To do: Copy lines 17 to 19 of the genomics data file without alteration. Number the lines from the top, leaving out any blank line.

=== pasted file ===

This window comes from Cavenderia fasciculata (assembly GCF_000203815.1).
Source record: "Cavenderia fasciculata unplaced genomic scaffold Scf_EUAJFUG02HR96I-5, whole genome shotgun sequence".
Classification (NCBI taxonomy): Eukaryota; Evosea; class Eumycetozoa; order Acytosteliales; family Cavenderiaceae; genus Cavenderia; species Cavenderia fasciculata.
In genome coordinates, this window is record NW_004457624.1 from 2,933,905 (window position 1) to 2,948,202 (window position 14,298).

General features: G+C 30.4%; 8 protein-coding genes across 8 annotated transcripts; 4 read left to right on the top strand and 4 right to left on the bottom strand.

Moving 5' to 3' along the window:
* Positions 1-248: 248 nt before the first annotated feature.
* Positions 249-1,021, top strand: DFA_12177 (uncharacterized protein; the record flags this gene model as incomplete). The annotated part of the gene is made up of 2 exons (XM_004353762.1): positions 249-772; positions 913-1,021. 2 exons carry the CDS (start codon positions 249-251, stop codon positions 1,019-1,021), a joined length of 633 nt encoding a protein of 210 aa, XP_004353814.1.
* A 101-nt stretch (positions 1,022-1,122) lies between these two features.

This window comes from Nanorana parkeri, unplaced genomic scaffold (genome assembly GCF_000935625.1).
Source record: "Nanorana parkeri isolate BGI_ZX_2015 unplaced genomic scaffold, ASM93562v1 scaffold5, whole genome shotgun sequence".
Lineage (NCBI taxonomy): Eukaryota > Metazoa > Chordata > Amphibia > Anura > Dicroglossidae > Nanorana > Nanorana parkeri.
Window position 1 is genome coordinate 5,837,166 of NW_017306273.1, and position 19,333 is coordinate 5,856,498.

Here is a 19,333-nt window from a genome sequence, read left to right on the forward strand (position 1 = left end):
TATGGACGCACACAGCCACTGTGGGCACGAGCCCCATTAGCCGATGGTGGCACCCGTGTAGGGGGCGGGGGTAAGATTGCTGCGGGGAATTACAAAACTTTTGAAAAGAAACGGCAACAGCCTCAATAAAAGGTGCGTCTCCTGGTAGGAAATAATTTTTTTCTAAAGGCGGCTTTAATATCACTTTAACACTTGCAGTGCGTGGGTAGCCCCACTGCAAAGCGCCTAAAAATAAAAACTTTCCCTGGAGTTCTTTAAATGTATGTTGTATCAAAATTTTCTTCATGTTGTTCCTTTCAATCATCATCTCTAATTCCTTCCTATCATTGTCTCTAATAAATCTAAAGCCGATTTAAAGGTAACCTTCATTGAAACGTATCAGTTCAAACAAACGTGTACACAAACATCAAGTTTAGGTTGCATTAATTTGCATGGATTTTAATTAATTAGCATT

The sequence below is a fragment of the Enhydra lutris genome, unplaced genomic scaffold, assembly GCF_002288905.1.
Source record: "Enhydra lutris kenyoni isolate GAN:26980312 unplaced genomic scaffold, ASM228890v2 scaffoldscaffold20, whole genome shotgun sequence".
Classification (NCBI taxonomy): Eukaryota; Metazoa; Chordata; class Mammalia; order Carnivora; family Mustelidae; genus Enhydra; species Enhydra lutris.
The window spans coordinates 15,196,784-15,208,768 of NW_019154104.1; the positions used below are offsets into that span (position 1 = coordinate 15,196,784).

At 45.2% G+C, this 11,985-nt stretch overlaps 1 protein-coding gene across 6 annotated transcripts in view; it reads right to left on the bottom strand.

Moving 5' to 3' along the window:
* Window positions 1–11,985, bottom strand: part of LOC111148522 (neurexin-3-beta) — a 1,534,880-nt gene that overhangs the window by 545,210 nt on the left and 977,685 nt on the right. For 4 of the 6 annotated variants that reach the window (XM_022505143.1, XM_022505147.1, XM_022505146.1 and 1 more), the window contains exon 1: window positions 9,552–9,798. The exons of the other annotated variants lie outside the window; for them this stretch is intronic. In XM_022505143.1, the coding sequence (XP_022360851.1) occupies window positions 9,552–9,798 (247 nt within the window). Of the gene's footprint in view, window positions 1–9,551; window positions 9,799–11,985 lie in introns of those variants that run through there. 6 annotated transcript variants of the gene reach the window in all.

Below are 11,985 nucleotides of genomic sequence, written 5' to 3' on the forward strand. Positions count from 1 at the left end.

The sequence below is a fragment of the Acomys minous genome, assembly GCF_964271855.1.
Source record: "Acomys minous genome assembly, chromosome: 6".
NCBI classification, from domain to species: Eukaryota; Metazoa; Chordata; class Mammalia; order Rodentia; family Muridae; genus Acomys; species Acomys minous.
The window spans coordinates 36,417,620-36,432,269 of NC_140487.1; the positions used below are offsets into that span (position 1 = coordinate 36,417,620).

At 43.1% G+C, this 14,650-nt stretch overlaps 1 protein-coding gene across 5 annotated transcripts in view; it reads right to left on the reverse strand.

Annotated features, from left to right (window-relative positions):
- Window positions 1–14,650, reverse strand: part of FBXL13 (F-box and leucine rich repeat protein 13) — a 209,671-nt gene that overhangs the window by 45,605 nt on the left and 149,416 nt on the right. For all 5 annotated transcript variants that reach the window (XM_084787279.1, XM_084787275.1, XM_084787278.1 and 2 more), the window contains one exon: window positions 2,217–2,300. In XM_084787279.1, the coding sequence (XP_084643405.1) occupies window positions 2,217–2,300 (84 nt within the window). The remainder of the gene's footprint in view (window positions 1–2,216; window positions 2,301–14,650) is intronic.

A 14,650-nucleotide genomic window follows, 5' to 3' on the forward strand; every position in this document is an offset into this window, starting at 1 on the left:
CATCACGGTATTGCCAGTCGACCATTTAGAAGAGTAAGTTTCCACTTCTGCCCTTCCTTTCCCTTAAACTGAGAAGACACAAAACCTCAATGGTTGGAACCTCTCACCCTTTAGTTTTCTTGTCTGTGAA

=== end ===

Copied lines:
Source record: "Enhydra lutris kenyoni isolate GAN:26980312 unplaced genomic scaffold, ASM228890v2 scaffoldscaffold20, whole genome shotgun sequence".
Classification (NCBI taxonomy): Eukaryota; Metazoa; Chordata; class Mammalia; order Carnivora; family Mustelidae; genus Enhydra; species Enhydra lutris.
The window spans coordinates 15,196,784-15,208,768 of NW_019154104.1; the positions used below are offsets into that span (position 1 = coordinate 15,196,784).